climate change

John Sonntag / NASA

A few degrees of planetary warming may not sound alarming but it is. A few microseconds of error don't sound like much but they can mean the difference between navigating a spacecraft successfully to Mars, or not.



In this episode Dave talks to Drew Shindell about a web article called "A Degree of Concern: Why Global Temperatures Matter." Written by NASA Media Specialist Alan Buis, Shindell, a Duke University Atmospheric Physicist was the scientific collaborator on the project which explains how just a degree or two of average planetary warming can and most definitely will have dramatic consequences on ecosystems and the human civilization that depends on them.

Marc Albert

Restrooms around the clock, local moves battling climate change and cold weather shelter were among the issues before the Chico City Council Tuesday night. 

Many of the issues were old and many of the points rehashed, but with new faces on the council following last autumn’s election, last night’s results were certainly different. 


"The discussion about climate change can seem a little bit abstract sometimes. My question is: are there observable phenomena in our area that scientists can confidently attribute to climate change?" - Ken, Chico 

That’s a great question and one that perhaps is harder to answer definitively than at first glance. Science has a pretty high bar for declarative statements. That’s pretty much why gravity and evolution are often referred to as theories.

Now, we obviously lack polar ice caps or sea levels here in interior Northern California — the items typically measured, mentioned and argued over — but there are plenty of natural systems locally, and people keeping tabs.

Agriculture is huge in the North State, as are rain, snow and migrating wildlife, not to mention temperature records dating back to the late 19th century.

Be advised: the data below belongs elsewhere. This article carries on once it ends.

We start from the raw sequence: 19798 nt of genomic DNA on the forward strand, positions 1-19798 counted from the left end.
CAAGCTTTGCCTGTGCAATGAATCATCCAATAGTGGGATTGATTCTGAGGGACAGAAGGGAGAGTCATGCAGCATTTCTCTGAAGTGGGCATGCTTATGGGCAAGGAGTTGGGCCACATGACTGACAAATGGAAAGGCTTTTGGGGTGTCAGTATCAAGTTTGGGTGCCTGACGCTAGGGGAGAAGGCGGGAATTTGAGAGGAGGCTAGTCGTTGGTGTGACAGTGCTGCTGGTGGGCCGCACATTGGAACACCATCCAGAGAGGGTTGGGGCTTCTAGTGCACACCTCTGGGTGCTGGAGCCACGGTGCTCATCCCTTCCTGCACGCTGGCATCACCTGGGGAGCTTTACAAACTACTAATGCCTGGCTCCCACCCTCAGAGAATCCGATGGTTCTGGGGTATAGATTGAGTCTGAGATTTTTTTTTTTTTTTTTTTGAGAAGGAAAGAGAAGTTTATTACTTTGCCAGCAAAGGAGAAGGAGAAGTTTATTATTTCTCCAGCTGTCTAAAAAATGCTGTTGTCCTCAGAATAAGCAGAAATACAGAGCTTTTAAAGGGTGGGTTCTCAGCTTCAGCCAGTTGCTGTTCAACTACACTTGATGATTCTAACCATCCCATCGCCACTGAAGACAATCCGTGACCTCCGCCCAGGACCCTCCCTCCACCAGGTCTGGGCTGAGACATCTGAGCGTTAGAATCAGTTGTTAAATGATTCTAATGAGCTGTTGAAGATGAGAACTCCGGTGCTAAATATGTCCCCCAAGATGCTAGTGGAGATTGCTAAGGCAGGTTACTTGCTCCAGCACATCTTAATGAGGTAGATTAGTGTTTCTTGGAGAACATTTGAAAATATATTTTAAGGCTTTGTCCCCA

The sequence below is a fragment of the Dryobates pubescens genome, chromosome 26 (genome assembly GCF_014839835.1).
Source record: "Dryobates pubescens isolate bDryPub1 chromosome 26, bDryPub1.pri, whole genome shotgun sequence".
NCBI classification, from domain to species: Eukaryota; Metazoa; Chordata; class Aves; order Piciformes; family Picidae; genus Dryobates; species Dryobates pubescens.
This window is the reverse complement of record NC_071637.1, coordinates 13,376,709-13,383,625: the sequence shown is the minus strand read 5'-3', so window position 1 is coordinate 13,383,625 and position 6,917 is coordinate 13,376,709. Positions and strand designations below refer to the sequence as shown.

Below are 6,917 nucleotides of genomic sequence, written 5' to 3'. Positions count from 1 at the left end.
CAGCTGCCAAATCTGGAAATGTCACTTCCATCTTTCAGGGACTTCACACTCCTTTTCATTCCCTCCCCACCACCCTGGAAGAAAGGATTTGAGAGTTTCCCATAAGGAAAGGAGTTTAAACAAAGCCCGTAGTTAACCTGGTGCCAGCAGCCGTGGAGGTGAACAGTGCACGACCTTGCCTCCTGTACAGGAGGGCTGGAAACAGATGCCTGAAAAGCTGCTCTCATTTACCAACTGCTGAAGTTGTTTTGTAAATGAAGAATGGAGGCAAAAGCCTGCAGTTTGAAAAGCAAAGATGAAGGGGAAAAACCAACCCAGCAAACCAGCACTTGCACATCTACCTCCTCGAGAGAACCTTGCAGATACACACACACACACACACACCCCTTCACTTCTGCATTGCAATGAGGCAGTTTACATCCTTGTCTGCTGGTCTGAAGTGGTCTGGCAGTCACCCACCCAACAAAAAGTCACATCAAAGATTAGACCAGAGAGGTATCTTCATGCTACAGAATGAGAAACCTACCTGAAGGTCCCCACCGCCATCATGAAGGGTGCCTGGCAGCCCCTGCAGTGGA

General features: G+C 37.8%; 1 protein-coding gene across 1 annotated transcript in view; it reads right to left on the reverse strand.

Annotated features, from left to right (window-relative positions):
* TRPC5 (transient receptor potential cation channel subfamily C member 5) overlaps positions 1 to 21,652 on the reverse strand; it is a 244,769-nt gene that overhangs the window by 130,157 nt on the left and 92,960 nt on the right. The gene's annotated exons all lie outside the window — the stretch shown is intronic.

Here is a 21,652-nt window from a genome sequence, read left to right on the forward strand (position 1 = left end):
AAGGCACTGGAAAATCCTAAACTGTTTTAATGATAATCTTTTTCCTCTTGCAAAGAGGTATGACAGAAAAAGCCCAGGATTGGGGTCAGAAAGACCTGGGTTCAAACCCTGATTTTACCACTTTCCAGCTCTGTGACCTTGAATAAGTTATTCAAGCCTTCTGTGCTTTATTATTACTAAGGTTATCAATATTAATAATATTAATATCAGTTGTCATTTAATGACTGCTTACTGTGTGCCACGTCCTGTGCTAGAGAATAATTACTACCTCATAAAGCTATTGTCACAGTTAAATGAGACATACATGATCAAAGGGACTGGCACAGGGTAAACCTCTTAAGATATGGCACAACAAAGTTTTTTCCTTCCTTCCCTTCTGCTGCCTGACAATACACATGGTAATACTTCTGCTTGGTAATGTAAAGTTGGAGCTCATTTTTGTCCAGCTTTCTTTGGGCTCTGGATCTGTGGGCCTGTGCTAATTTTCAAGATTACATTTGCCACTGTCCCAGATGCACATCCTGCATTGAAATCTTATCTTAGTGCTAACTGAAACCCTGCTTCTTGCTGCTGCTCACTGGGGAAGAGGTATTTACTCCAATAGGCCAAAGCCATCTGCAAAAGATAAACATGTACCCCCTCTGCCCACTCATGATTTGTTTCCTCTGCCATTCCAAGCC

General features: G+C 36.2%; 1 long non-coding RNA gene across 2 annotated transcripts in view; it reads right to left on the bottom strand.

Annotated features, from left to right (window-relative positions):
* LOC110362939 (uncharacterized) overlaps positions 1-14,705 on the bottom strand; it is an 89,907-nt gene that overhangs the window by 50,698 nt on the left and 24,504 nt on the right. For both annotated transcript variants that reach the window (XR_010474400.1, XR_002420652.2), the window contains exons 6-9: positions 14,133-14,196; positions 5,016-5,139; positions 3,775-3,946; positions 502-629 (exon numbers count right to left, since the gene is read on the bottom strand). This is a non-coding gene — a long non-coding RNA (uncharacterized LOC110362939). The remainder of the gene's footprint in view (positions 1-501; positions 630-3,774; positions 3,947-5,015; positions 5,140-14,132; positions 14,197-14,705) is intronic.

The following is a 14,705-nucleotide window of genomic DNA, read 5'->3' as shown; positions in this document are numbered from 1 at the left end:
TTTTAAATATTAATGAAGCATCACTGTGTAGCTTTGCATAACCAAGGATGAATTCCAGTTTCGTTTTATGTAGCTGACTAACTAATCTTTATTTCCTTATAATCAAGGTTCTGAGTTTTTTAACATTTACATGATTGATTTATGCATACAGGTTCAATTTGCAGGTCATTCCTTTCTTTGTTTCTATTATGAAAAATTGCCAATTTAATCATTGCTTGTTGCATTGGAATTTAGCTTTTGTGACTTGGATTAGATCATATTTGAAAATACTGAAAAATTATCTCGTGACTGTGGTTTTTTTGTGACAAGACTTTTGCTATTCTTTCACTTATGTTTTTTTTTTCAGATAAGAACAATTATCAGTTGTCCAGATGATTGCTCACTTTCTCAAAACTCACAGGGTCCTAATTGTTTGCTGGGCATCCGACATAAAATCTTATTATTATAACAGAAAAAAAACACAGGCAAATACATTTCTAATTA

Gross Science

On today's Blue Dot (Matt's last one), Bill Patzert, NASA Oceanographer and climatologist gives us the scoop on the state of our warming oceans, and what it's doing to our climate. We're also rolling out two new recurring features.

The first is "Science on the Tube," wherein Dave and his correspondents speak with folks making science videos on the Internet. This week it's Anna Rothschild of the PBS Digital Studios show Gross Science.

You'll also hear the first installment of "Blue Dot Goes to the Cinema." When a movie comes out that piques the interest of science geeks everywhere, Dave will give his critique and rating — out of four Blue Dots.


This week, we look at the ice sheets of Antarctica. Like so much of the world's ice, a lot of it is melting away and shrinking. But there are certain places in Antarctica that the ice is actually increasing. How? Why? Better ask a scientist.  

Or how about three? Son Nghiem, Eric Larour and Ala Khazendar give us the scoop on how scientists gather this crucial data, and what it's telling them about our changing climate.